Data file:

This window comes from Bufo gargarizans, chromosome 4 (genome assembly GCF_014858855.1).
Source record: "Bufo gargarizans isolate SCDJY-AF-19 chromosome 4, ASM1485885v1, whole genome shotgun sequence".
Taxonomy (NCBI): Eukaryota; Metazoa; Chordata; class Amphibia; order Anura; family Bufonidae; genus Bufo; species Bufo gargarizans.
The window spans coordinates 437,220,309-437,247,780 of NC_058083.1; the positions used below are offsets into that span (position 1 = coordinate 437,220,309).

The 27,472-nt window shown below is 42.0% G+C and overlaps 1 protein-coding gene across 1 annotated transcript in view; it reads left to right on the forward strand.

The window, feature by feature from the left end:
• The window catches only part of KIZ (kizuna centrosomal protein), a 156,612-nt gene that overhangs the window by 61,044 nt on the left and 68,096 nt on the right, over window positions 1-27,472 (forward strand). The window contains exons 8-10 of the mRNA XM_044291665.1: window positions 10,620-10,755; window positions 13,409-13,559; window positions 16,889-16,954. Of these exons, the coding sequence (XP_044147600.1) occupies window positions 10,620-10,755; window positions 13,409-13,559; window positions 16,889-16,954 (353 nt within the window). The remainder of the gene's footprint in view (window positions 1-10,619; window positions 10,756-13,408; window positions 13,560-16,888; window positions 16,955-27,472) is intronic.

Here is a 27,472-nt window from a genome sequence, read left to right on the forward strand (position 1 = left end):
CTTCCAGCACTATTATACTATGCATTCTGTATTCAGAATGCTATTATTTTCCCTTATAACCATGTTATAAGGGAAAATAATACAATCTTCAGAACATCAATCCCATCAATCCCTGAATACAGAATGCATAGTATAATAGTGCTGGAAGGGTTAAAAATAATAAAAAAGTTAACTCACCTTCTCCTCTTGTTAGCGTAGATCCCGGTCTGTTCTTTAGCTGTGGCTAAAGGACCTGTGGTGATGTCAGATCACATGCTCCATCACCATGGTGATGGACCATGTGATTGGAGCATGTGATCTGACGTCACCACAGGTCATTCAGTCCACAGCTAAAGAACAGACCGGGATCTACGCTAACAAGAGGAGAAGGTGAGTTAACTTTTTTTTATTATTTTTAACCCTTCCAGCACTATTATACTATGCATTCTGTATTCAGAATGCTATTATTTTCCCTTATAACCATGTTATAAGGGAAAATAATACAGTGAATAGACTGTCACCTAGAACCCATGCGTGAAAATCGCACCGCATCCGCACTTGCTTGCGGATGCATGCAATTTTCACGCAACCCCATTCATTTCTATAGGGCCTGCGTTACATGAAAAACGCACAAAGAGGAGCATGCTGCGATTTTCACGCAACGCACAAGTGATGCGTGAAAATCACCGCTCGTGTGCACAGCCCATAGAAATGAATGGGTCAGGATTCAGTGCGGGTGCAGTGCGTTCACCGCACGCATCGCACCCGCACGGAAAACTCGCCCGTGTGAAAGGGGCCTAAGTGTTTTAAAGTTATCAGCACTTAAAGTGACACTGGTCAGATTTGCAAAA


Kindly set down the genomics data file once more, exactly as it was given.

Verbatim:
This window comes from Bufo gargarizans, chromosome 4 (genome assembly GCF_014858855.1).
Source record: "Bufo gargarizans isolate SCDJY-AF-19 chromosome 4, ASM1485885v1, whole genome shotgun sequence".
Taxonomy (NCBI): Eukaryota; Metazoa; Chordata; class Amphibia; order Anura; family Bufonidae; genus Bufo; species Bufo gargarizans.
The window spans coordinates 437,220,309-437,247,780 of NC_058083.1; the positions used below are offsets into that span (position 1 = coordinate 437,220,309).

The 27,472-nt window shown below is 42.0% G+C and overlaps 1 protein-coding gene across 1 annotated transcript in view; it reads left to right on the forward strand.

The window, feature by feature from the left end:
• The window catches only part of KIZ (kizuna centrosomal protein), a 156,612-nt gene that overhangs the window by 61,044 nt on the left and 68,096 nt on the right, over window positions 1-27,472 (forward strand). The window contains exons 8-10 of the mRNA XM_044291665.1: window positions 10,620-10,755; window positions 13,409-13,559; window positions 16,889-16,954. Of these exons, the coding sequence (XP_044147600.1) occupies window positions 10,620-10,755; window positions 13,409-13,559; window positions 16,889-16,954 (353 nt within the window). The remainder of the gene's footprint in view (window positions 1-10,619; window positions 10,756-13,408; window positions 13,560-16,888; window positions 16,955-27,472) is intronic.

Here is a 27,472-nt window from a genome sequence, read left to right on the forward strand (position 1 = left end):
CTTCCAGCACTATTATACTATGCATTCTGTATTCAGAATGCTATTATTTTCCCTTATAACCATGTTATAAGGGAAAATAATACAATCTTCAGAACATCAATCCCATCAATCCCTGAATACAGAATGCATAGTATAATAGTGCTGGAAGGGTTAAAAATAATAAAAAAGTTAACTCACCTTCTCCTCTTGTTAGCGTAGATCCCGGTCTGTTCTTTAGCTGTGGCTAAAGGACCTGTGGTGATGTCAGATCACATGCTCCATCACCATGGTGATGGACCATGTGATTGGAGCATGTGATCTGACGTCACCACAGGTCATTCAGTCCACAGCTAAAGAACAGACCGGGATCTACGCTAACAAGAGGAGAAGGTGAGTTAACTTTTTTTTATTATTTTTAACCCTTCCAGCACTATTATACTATGCATTCTGTATTCAGAATGCTATTATTTTCCCTTATAACCATGTTATAAGGGAAAATAATACAGTGAATAGACTGTCACCTAGAACCCATGCGTGAAAATCGCACCGCATCCGCACTTGCTTGCGGATGCATGCAATTTTCACGCAACCCCATTCATTTCTATAGGGCCTGCGTTACATGAAAAACGCACAAAGAGGAGCATGCTGCGATTTTCACGCAACGCACAAGTGATGCGTGAAAATCACCGCTCGTGTGCACAGCCCATAGAAATGAATGGGTCAGGATTCAGTGCGGGTGCAGTGCGTTCACCGCACGCATCGCACCCGCACGGAAAACTCGCCCGTGTGAAAGGGGCCTAAGTGTTTTAAAGTTATCAGCACTTAAAGTGACACTGGTCAGATTTGCAAAA